One of the biggest problems carriers face with high speed data connectivity is not the tower coverage itself, but backhaul.  It’s (relatively) cheap to upgrade tower hardware/software to support a high speed network, but unless you’re in or near a metropolitan area you aren’t going to have the fiber backhaul to support the data for a tower or network of 4G towers.  With satellite backhaul you can 4G enable any tower in the country with a local satellite uplink.

  5. I’m hoping Sprint gets LTE rolling sooner then later. I’m leaving Verizon for them here soon. Verizon costs are just too much for me, and I want a Nexus or dual core device, and the droid x2 just isn’t what I’m looking for. Hopefully I won’t regret the move. 

  6. So it will be a year or two before they do anything more to improve their network… Bahahaha, the “now network” isnt.


      1. Engadget scorecard= Evo3D 7/10, Droid Charge 8/10. Take your overhyped gymmicky Evo3D on your TINY little network.
        As for tiered data, those a rumored prices. And, Sprint WILL go the same route one day. In any sense, I am grandfathered in, and will continue to enjoy my far larger and superior network for years to come.

      2. Who cares about tiered data? Have you seen the latest Neilson (sp?) report? It showed less than half of users even go over the average data usage per month (500 or so MB). Considering most plans start AT LEAST at 250 MB (normally higher though: such as 1 GB) I don’t think anyone really cares. Except the power users who tether on a daily basis. But those are the people who bring the average up. Learn the crap you speak of fool.

        1. Plenty of people care about tiered data.  Only people who come from dumb phones and don’t fully use their new smart phone don’t go over their limit.  My wife takes pictures and video with her Evo and uploads to facebook all the time and she used 1.2 gigs last month.  It adds up.  I use mine for things like Pandora all the time too – I was at 800 megs (actually low for me).  We pay so much less than our friends with similar phones and usage on other carriers – we could give our daughter a smartphone and still come out less.

          1. Your highest example was well belowed the lowest “rumored” tier on Verizon. For me, Sprint is a whopping $12 cheaper(before my discount that Sprint wouldnt give me, therefore, Sprint is more expensive for me). I didn’t know you could get a smartphone for $12…..

  7. I applaud sprint for making a move which had to be made the future will be big for sprint. All current device will be fine regardless of this future move and people should continue to purchase devices regardless. Sprint needed to decide and they did and with future devices like the iPhone in September as well as other devices within the next 6months people will continue to purchase the best devices on the now network…

    1. Yeah, keep buying their phones. And, sometime within the next 2 years, you will be able to buy another one, and actually see some competitive speeds.

      1. Do  you have Sprint NIsme?  I do, and an Evo 4G.  My phone is plenty fast – 9 meg down and 1 meg up.  Who cares about faster – this is fast enough for anything I want to do on my phone.  Besides, Sprint’s 4G is 2nd only to Verizon, and a good deal less money.  

        1. Its actually 3rd, behind Verizon, and Tmobile. Who cares about faster? I do, I like the fact that my downloads are up to 3 times faster than yours. BTW, for Sprint, your speeds are far above average. In fact, they are the highest I have heard about. Not to mention, the very small percentage of Sprint customers that actually have WiMax. The now network, where your speeds are stuck where they are now, for the next few years. IE, if you don’t have WiMAx now, you wont unless you move…

    2. You applaud Sprint for moving to LTE yet you bash Verizon for doing the same damn thing. Be a little less hypocritical next time.

  8. well hopefully the next batch of phones come with wimax & lte 4g capabilities if its even possible…… tho my contract is up in oct 2012 so hopefully their lte 4g phones will be out by then making my transition from one 4g to the next much simpler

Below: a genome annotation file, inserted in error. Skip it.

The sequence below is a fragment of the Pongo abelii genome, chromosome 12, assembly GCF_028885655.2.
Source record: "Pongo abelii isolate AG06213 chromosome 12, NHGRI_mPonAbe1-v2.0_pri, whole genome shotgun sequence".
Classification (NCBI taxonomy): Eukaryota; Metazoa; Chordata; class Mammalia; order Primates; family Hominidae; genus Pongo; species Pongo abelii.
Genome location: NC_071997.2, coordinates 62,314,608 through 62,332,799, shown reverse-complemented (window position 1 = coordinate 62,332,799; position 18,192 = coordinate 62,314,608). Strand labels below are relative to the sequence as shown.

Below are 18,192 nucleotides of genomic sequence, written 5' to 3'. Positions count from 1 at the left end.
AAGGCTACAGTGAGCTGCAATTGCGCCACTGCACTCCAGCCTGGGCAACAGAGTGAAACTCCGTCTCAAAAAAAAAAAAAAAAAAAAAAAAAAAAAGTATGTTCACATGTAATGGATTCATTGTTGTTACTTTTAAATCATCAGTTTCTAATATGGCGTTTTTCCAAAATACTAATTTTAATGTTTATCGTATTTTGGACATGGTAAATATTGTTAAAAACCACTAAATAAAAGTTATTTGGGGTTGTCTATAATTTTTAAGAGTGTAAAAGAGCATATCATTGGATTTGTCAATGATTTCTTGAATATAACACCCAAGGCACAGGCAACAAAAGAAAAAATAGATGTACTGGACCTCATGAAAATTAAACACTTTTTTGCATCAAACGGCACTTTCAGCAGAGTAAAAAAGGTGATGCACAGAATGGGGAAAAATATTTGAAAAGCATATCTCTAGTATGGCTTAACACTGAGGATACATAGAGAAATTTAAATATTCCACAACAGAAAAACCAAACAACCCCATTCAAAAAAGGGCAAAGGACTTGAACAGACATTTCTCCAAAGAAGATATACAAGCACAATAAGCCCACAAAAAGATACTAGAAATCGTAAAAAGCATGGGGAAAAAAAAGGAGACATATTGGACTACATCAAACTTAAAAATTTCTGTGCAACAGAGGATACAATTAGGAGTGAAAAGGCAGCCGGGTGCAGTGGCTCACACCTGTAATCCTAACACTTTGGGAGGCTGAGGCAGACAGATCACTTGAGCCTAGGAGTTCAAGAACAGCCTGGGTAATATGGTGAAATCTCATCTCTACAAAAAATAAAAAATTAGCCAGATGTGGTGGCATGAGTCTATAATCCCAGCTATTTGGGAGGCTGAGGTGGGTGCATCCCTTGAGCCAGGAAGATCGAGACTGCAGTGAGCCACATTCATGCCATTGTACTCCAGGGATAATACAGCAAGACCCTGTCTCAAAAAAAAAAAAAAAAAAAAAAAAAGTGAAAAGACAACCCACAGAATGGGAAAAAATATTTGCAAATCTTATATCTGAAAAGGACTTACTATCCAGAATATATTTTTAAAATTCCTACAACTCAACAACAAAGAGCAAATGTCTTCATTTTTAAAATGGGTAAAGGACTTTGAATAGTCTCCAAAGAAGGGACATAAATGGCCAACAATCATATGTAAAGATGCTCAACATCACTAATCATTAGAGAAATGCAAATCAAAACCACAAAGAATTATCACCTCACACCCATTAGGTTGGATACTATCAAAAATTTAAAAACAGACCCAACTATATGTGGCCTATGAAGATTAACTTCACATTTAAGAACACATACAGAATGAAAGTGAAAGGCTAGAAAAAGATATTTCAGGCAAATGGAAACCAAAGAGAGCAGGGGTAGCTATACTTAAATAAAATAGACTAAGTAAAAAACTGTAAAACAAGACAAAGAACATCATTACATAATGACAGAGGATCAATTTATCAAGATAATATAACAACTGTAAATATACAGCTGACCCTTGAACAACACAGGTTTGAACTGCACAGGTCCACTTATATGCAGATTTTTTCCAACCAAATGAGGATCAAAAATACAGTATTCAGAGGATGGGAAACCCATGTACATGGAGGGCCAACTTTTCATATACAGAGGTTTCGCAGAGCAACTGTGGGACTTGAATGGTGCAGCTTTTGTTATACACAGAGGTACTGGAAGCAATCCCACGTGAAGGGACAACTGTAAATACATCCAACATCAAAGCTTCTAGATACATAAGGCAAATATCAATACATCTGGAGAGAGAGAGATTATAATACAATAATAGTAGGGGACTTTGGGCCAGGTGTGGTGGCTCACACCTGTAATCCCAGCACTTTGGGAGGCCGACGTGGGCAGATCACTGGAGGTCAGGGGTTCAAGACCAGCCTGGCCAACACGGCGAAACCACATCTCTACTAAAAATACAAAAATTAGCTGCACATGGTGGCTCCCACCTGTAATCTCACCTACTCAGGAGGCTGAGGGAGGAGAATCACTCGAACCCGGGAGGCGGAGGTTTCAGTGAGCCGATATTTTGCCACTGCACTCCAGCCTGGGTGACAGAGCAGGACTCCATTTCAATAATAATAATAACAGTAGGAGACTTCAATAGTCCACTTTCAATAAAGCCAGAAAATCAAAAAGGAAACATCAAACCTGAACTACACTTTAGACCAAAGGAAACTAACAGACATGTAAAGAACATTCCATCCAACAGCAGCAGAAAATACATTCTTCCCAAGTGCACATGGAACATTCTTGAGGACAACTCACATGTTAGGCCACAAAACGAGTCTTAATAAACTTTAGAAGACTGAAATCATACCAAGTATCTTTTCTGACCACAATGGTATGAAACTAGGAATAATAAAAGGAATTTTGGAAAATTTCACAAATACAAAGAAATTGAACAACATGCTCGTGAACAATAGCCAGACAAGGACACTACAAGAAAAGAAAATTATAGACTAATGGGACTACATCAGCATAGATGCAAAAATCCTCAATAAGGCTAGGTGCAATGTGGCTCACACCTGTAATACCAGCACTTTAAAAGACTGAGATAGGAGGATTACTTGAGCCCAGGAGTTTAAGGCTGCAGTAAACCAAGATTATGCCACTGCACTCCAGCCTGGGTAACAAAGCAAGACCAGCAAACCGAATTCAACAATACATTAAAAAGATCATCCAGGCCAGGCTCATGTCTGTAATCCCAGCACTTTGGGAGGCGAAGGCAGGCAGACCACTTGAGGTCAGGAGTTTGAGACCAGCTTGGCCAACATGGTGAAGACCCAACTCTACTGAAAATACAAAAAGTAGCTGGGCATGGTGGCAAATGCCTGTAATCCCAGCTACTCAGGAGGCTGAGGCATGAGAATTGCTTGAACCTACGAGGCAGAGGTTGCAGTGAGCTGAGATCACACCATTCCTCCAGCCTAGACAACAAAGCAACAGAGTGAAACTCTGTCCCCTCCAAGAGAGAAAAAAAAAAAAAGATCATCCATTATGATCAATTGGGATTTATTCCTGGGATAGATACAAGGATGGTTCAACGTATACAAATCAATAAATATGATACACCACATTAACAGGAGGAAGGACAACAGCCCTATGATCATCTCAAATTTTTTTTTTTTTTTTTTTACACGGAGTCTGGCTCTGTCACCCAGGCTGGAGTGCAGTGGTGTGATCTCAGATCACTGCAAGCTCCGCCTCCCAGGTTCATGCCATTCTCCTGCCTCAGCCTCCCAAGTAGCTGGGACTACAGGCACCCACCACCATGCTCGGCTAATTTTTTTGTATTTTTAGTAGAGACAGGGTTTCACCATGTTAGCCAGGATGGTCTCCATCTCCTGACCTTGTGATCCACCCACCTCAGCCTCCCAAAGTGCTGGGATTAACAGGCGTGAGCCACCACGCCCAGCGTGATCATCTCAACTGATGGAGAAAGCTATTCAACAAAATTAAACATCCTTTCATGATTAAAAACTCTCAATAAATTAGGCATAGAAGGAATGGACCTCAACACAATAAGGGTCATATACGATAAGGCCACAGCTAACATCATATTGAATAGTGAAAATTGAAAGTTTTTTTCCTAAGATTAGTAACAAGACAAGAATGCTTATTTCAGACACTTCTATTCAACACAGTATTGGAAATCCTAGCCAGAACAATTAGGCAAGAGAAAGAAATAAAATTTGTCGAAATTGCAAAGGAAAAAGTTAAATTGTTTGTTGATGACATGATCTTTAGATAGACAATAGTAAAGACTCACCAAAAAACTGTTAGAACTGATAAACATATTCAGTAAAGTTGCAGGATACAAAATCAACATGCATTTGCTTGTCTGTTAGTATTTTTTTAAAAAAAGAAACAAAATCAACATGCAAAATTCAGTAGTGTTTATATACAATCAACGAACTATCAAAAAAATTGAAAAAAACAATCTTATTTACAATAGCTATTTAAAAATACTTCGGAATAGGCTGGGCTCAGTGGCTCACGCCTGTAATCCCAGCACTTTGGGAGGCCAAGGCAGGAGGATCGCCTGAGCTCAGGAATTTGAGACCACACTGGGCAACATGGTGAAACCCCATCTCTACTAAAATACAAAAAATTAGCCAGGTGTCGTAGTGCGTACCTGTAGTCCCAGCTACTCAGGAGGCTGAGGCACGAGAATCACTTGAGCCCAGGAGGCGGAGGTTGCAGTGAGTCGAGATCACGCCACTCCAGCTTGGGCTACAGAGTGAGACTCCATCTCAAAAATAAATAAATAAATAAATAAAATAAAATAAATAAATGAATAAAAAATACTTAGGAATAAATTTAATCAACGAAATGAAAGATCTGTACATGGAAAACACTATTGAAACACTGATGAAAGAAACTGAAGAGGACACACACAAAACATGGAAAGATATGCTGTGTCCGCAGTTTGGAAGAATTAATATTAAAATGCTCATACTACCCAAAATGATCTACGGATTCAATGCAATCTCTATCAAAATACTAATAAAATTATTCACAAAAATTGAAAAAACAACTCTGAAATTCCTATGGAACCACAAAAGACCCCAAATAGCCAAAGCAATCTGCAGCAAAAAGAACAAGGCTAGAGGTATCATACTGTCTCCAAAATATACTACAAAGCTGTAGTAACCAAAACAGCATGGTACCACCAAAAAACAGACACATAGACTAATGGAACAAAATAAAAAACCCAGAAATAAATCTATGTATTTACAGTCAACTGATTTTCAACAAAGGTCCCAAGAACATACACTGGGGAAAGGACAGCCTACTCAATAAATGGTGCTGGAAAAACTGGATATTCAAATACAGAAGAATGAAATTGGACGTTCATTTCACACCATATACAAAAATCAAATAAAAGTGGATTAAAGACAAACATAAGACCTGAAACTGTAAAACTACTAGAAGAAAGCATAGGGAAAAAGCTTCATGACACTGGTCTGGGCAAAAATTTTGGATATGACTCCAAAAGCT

9. All you Sprint bashes need to get a grip.  Especially those on AT&T or T-Mobile.  your networks are inferior, sorry.  Sure, AT&T might have slightly better coverage (not so sure), but they don’t have ANY 4G yet.  Really, the only one who does is Verizon. Verizon also has the best cell coverage in the country.  Sprint and Verizon’s biggest problem is CDMA.  At least Sprint is making big changes.  Wimax is pretty good actually.  I don’t penalize them for that decision because at the time it seemed really smart… it isn’t their fault ClearWire turned to $***.  They asked their customers (image that) if they though LTE was the way to go… we said yes, and this is the result.  Another issue Sprint faced was Global travel.  Starting with the Photon 4G that problem starts to solve itself.  They’re also looking into ways to convert to or add GSM to their offerings (their attempt to purchase T-Mobile is a case in point).  All that work/change and they still are the cheapest of the major carriers.  What is YOUR carrier doing for YOU?  They’re becoming more restrictive and constantly finding ways to charge you more.  No thanks.  I’d choose Sprint just on ethics alone.

    1. You probably wouldnt feel that way, if you were one of the majority of Sprint customers who are still waiting on WiMax. It was promised a LONG time ago, only to be told to F*&^ off, you are not getting it. BTW, my cell bill went down in January(smartphones talk free, saved me $30/month), and I get a 22% discount that Sprint would not give me..

  10. Well for starters who really cares about position. This is racing so no bonus points towards a championship for being first or leading for any amount of time.

    Speeds aren’t the fastest on Sprint but on 3g I blast the 3g iPhone and compete very well with AT&T Androids. The iPhone 4 is all phone not carrier. On that matter I got Flash and Have so Apple can assume position even if they come to Sprint. For 4G I personally don’t care when they get it to me. I have 3 pc’s at home and Wi-fi almost everywhere so I doubt 4G will beat speed when I want it. For those who want to compare plans show me yours and i’ll show you mine. Rather let me ahow anyways. 2 smartphones with UNLIMITED everything except landlines for 129 monthly. Yes you can drop how Mich you are allowed and beat the price elsewhere but you do so while I give up nothing. Also take you loses and add tethering and see how much you use. Nice to know I can tether to my laptop and allow my kids to play all day and not go over my data plan. Try it and see what you pay.

  11. “Clearwire found themselves in depth” is this suppose to be debt?